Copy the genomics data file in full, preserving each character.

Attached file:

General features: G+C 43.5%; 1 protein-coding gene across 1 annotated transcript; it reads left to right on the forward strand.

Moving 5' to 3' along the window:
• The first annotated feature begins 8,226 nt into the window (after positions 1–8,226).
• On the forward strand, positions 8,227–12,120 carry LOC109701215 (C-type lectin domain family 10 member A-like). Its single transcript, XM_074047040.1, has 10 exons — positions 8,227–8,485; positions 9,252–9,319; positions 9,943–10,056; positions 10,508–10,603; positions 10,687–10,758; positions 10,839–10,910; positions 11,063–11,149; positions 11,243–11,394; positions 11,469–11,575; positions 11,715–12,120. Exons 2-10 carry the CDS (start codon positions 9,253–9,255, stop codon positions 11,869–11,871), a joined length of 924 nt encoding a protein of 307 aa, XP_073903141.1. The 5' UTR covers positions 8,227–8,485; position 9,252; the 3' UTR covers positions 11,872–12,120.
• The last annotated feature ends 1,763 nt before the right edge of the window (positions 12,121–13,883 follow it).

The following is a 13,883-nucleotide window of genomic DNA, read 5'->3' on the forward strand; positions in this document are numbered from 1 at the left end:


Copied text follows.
General features: G+C 43.5%; 1 protein-coding gene across 1 annotated transcript; it reads left to right on the forward strand.

Moving 5' to 3' along the window:
• The first annotated feature begins 8,226 nt into the window (after positions 1–8,226).
• On the forward strand, positions 8,227–12,120 carry LOC109701215 (C-type lectin domain family 10 member A-like). Its single transcript, XM_074047040.1, has 10 exons — positions 8,227–8,485; positions 9,252–9,319; positions 9,943–10,056; positions 10,508–10,603; positions 10,687–10,758; positions 10,839–10,910; positions 11,063–11,149; positions 11,243–11,394; positions 11,469–11,575; positions 11,715–12,120. Exons 2-10 carry the CDS (start codon positions 9,253–9,255, stop codon positions 11,869–11,871), a joined length of 924 nt encoding a protein of 307 aa, XP_073903141.1. The 5' UTR covers positions 8,227–8,485; position 9,252; the 3' UTR covers positions 11,872–12,120.
• The last annotated feature ends 1,763 nt before the right edge of the window (positions 12,121–13,883 follow it).

The following is a 13,883-nucleotide window of genomic DNA, read 5'->3' on the forward strand; positions in this document are numbered from 1 at the left end: